It’s more than people think, and it relates to social responsibility. For instance, we are the only company certified by the Euro Standard of Privacy – people are prepared to give up security for their safety’s sake, but they would still like to protect their privacy. Few businesses and few countries take complete responsibility for cyber security of customers and citizens. But it’s important to us and it should be important to everyone in the wider security business – suppliers, integrators, consultants, end users – everyone.
Physical security people are still very old fashioned – some don’t understand active directory services. I recently saw a flat network in Australia, no VLAN, with 700 cameras connected to it! How can someone build an IP network with no protection at all? Seriously, IP CCTV is a huge contradiction in terms – it implies you can have a digital ‘closed-circuit’ television solution. There is no such thing as digital closed-circuit television, not with TCP/IP.
JA: If the message is that cyber security is vital, what’s the operational take-out for integrators and end users – what’s the call to arms? What must they do?
DL: It’s investment, pure and simple. Part of our job at Genetec – and in the industry more generally – is to train people, but those people need to invest in the expertise of their own team. I think that any integrator serious about being at the forefront of security technology must be prepared to invest in a network engineer and a cyber security engineer. Today, we still live in traditional CCTV space and people cling to a traditional mindset that no longer applies. They say, ‘oh, our subnet does not connect to the network any more’. You know, someone will plug in a USB device and bang, you’re connected to the internet in 4G. We must face up to this vulnerability.
JA: Is it fair to say that as a software solutions provider there’s nothing surprising about cyber security being at the heart of everything Genetec does?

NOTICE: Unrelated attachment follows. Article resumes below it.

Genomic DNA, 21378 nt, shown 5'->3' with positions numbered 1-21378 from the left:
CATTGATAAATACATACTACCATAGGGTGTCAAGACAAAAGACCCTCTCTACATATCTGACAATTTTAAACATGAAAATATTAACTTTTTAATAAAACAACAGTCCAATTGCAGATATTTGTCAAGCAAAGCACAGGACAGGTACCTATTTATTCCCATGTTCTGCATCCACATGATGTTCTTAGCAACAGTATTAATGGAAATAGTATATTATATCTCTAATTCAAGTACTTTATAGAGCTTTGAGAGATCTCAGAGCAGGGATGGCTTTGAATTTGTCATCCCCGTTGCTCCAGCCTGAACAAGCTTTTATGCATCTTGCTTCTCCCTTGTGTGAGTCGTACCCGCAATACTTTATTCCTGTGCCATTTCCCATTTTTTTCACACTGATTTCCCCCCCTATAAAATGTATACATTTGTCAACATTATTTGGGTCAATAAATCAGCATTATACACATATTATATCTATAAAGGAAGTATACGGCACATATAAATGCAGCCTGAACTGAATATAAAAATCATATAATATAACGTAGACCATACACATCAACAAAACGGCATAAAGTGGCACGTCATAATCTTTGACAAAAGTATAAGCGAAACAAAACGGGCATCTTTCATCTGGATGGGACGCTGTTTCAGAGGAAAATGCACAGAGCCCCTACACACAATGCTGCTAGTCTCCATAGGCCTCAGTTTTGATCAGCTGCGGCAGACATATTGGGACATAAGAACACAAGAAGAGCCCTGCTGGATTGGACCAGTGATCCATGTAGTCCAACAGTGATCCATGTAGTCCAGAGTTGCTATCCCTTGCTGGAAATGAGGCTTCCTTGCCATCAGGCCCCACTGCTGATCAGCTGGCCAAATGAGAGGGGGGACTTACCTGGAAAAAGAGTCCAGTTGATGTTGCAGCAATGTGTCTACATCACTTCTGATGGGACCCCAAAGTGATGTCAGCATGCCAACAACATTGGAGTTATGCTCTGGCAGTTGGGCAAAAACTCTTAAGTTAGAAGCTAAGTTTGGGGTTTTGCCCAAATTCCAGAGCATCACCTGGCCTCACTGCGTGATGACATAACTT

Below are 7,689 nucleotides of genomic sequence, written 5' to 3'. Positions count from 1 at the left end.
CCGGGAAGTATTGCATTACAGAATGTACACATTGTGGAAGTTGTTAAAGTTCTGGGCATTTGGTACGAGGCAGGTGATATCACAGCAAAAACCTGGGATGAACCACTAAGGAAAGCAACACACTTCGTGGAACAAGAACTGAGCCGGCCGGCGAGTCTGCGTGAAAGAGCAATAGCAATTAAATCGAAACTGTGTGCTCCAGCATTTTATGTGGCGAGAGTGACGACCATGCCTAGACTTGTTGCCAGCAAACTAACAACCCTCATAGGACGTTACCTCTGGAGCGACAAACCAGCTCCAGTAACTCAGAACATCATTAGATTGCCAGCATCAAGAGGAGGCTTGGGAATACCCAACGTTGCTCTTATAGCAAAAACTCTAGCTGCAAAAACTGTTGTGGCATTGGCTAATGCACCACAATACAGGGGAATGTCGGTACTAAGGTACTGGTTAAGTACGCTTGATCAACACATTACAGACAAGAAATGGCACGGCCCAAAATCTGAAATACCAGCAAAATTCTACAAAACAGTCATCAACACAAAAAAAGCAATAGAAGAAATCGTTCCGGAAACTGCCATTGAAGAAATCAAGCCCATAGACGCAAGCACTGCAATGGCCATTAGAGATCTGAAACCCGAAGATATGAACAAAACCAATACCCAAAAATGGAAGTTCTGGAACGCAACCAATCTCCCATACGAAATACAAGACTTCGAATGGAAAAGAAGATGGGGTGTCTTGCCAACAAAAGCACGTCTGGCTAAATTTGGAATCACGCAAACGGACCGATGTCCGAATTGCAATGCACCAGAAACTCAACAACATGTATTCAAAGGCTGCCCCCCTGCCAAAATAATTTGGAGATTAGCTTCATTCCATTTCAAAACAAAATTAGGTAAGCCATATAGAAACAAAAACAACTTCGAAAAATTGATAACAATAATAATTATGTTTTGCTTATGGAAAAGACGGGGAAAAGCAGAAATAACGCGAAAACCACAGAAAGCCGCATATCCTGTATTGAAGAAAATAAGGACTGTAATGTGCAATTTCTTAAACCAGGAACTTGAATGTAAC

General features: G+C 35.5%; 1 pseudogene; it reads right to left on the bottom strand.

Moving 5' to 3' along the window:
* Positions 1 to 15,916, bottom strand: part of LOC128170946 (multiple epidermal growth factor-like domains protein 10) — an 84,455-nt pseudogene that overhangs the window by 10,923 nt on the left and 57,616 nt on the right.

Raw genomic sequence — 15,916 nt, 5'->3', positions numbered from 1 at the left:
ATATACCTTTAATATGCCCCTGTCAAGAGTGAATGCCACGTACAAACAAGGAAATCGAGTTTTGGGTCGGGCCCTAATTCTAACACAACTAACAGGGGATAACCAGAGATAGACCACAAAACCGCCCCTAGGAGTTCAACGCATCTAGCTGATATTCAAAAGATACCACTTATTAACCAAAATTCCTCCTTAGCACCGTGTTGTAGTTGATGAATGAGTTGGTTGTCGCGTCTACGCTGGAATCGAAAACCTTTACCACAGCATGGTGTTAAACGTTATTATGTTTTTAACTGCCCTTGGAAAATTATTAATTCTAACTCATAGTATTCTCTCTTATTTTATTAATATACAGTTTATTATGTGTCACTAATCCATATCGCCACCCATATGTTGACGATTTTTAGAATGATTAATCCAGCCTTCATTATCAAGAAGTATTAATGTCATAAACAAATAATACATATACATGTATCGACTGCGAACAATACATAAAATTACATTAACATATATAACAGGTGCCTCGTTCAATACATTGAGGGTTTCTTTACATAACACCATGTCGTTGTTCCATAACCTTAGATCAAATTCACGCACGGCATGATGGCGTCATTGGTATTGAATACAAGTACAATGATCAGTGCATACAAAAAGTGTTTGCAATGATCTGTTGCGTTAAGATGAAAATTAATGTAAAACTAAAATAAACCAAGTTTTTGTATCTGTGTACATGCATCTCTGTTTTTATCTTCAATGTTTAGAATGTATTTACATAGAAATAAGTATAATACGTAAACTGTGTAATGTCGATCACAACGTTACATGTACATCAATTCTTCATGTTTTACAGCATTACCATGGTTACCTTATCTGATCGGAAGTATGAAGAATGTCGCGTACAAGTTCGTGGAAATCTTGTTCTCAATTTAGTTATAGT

DL: People think Genetec is cyber security paranoid, but we are just cyber security ready. Talking to a traditional security manager, they may not understand the underlying technicalities of cyber security, but they understand risk and they learn fast. Cyber security is a big message and we need to get it out there – not everyone does the right thing when it comes to cyber security – they might say it’s important, but they do not protect their customers’ or their citizens’ data – this applies to many countries and many companies all around the world.
It’s a huge challenge for any business connected to the internet – for security businesses, it’s even more important because much of what we do has a fundamental privacy component. Cyber security is a problem that can only be solved if we all take responsibility for it. We need to realise that a network is, in a real way, like a living organism, and we need to make sure our networks are treated as living organisms, not as set and forget systems. There’s a responsibility upon end users, too. I challenge those spending taxpayer’s money to spend money wisely and in an accountable, socially responsible way.
JA: You’ve said APAC has huge growth potential. How much growth?